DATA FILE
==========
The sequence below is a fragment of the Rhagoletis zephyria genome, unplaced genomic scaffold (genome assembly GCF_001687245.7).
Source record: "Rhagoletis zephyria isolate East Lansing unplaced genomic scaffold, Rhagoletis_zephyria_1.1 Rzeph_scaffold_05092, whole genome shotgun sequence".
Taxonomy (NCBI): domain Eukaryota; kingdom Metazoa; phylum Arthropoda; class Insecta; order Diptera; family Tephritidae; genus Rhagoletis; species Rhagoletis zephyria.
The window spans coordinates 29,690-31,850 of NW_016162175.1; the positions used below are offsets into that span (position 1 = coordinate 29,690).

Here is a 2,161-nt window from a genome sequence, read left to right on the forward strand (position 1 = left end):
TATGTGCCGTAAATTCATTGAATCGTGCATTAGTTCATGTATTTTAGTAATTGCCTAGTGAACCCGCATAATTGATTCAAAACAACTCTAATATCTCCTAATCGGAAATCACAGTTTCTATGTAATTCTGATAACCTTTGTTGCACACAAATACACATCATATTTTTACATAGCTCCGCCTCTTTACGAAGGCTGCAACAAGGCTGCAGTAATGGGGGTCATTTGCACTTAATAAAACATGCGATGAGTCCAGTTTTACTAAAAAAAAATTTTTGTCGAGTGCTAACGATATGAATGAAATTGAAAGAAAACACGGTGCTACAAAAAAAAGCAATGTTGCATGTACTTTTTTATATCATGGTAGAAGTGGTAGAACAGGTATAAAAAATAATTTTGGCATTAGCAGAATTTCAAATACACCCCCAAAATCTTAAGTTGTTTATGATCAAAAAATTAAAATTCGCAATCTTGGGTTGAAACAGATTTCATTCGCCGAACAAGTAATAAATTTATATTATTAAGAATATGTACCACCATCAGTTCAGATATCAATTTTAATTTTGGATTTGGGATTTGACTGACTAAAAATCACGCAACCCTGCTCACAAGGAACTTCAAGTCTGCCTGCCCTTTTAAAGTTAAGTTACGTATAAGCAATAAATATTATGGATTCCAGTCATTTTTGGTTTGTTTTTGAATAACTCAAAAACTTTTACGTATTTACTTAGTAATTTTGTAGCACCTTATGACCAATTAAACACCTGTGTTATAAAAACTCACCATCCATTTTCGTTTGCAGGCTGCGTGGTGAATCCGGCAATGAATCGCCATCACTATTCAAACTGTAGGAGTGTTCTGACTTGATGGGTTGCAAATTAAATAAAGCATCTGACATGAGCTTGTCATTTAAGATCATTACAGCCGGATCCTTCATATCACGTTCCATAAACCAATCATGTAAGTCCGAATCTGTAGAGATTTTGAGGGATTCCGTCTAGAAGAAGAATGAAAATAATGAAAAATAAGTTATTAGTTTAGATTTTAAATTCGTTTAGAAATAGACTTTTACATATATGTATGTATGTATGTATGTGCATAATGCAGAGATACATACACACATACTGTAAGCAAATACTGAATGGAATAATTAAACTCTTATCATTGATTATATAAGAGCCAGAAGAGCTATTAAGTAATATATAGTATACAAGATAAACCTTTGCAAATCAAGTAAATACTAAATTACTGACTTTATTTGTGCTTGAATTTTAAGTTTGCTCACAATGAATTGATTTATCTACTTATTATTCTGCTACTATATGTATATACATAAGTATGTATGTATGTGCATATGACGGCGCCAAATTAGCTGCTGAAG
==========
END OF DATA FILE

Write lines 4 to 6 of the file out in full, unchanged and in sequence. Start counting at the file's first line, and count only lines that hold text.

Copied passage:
The window spans coordinates 29,690-31,850 of NW_016162175.1; the positions used below are offsets into that span (position 1 = coordinate 29,690).

Here is a 2,161-nt window from a genome sequence, read left to right on the forward strand (position 1 = left end):
TATGTGCCGTAAATTCATTGAATCGTGCATTAGTTCATGTATTTTAGTAATTGCCTAGTGAACCCGCATAATTGATTCAAAACAACTCTAATATCTCCTAATCGGAAATCACAGTTTCTATGTAATTCTGATAACCTTTGTTGCACACAAATACACATCATATTTTTACATAGCTCCGCCTCTTTACGAAGGCTGCAACAAGGCTGCAGTAATGGGGGTCATTTGCACTTAATAAAACATGCGATGAGTCCAGTTTTACTAAAAAAAAATTTTTGTCGAGTGCTAACGATATGAATGAAATTGAAAGAAAACACGGTGCTACAAAAAAAAGCAATGTTGCATGTACTTTTTTATATCATGGTAGAAGTGGTAGAACAGGTATAAAAAATAATTTTGGCATTAGCAGAATTTCAAATACACCCCCAAAATCTTAAGTTGTTTATGATCAAAAAATTAAAATTCGCAATCTTGGGTTGAAACAGATTTCATTCGCCGAACAAGTAATAAATTTATATTATTAAGAATATGTACCACCATCAGTTCAGATATCAATTTTAATTTTGGATTTGGGATTTGACTGACTAAAAATCACGCAACCCTGCTCACAAGGAACTTCAAGTCTGCCTGCCCTTTTAAAGTTAAGTTACGTATAAGCAATAAATATTATGGATTCCAGTCATTTTTGGTTTGTTTTTGAATAACTCAAAAACTTTTACGTATTTACTTAGTAATTTTGTAGCACCTTATGACCAATTAAACACCTGTGTTATAAAAACTCACCATCCATTTTCGTTTGCAGGCTGCGTGGTGAATCCGGCAATGAATCGCCATCACTATTCAAACTGTAGGAGTGTTCTGACTTGATGGGTTGCAAATTAAATAAAGCATCTGACATGAGCTTGTCATTTAAGATCATTACAGCCGGATCCTTCATATCACGTTCCATAAACCAATCATGTAAGTCCGAATCTGTAGAGATTTTGAGGGATTCCGTCTAGAAGAAGAATGAAAATAATGAAAAATAAGTTATTAGTTTAGATTTTAAATTCGTTTAGAAATAGACTTTTACATATATGTATGTATGTATGTATGTGCATAATGCAGAGATACATACACACATACTGTAAGCAAATACTGAATGGAATAATTAAACTCTTATCATTGATTATATAAGAGCCAGAAGAGCTATTAAGTAATATATAGTATACAAGATAAACCTTTGCAAATCAAGTAAATACTAAATTACTGACTTTATTTGTGCTTGAATTTTAAGTTTGCTCACAATGAATTGATTTATCTACTTATTATTCTGCTACTATATGTATATACATAAGTATGTATGTATGTGCATATGACGGCGCCAAATTAGCTGCTGAAG